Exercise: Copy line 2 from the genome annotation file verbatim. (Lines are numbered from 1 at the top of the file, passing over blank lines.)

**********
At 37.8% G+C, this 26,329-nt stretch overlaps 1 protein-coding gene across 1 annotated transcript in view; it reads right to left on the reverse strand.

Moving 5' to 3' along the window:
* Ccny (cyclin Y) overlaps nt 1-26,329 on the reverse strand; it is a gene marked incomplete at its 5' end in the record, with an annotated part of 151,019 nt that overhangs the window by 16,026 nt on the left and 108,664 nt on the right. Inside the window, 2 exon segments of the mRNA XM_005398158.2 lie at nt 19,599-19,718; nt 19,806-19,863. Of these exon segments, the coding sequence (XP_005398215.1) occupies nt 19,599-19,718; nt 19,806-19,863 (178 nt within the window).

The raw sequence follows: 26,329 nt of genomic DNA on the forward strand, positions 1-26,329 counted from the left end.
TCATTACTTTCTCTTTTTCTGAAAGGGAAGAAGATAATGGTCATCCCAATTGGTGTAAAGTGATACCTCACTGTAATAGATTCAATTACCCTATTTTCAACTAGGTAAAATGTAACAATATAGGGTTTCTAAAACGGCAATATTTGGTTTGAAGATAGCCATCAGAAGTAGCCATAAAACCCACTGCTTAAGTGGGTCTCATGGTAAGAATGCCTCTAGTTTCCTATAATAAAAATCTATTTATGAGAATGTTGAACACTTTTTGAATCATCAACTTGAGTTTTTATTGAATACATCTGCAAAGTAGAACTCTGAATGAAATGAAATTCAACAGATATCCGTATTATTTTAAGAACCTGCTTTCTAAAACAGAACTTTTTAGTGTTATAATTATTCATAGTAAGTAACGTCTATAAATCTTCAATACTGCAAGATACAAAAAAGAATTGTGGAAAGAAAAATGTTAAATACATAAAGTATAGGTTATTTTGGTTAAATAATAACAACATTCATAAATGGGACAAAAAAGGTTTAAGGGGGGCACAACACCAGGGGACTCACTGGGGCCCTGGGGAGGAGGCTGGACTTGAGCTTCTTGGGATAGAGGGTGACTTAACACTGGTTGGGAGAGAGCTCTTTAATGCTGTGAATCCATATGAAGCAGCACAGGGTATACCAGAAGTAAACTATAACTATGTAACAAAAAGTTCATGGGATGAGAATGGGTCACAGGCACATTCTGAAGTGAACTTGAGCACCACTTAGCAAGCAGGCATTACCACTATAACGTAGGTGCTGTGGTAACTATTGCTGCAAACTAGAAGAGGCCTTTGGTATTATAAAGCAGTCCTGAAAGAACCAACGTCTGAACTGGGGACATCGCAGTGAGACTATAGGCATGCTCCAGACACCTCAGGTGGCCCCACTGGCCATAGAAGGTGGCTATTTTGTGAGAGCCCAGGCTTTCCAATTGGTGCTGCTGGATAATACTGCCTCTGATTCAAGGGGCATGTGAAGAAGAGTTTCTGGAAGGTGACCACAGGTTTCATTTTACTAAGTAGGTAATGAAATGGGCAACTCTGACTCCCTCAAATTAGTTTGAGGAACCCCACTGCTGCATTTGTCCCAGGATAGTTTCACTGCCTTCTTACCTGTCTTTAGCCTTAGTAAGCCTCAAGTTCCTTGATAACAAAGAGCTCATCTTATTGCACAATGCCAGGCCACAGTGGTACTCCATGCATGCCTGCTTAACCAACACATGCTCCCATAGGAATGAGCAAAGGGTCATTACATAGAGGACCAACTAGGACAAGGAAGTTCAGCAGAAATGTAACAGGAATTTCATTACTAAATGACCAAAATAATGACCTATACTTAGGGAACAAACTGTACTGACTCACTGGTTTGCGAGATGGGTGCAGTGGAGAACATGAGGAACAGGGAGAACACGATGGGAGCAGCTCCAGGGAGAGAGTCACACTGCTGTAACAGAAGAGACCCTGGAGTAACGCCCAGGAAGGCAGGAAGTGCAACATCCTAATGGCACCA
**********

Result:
Moving 5' to 3' along the window: